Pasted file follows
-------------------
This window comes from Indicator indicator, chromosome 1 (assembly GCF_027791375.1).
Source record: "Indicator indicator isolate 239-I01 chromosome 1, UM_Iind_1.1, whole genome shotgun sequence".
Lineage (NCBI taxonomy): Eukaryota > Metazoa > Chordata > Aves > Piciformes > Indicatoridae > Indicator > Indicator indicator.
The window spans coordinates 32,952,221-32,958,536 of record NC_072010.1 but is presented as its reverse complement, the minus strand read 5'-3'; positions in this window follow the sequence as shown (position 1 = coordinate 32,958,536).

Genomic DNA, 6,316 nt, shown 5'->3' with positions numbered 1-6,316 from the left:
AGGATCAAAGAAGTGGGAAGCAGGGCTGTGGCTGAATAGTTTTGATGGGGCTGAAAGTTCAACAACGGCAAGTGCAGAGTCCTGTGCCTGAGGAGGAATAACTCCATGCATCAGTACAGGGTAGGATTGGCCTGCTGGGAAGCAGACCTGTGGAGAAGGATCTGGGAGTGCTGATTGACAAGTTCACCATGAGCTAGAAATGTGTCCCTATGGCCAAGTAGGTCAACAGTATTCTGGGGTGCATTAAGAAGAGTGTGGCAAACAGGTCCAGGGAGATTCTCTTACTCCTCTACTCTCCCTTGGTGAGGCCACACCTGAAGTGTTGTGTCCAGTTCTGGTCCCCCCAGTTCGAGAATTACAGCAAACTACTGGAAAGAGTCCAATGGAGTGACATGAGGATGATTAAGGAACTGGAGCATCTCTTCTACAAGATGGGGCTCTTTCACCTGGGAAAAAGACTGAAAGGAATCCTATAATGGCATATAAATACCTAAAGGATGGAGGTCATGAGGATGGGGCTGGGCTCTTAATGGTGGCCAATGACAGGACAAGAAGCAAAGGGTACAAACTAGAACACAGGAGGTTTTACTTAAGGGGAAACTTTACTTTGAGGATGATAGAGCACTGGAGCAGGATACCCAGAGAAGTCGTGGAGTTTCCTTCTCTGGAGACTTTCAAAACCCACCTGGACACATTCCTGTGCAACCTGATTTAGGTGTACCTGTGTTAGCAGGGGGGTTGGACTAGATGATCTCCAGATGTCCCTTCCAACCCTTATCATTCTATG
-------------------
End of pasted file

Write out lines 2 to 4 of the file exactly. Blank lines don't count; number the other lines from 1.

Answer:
Source record: "Indicator indicator isolate 239-I01 chromosome 1, UM_Iind_1.1, whole genome shotgun sequence".
Lineage (NCBI taxonomy): Eukaryota > Metazoa > Chordata > Aves > Piciformes > Indicatoridae > Indicator > Indicator indicator.
The window spans coordinates 32,952,221-32,958,536 of record NC_072010.1 but is presented as its reverse complement, the minus strand read 5'-3'; positions in this window follow the sequence as shown (position 1 = coordinate 32,958,536).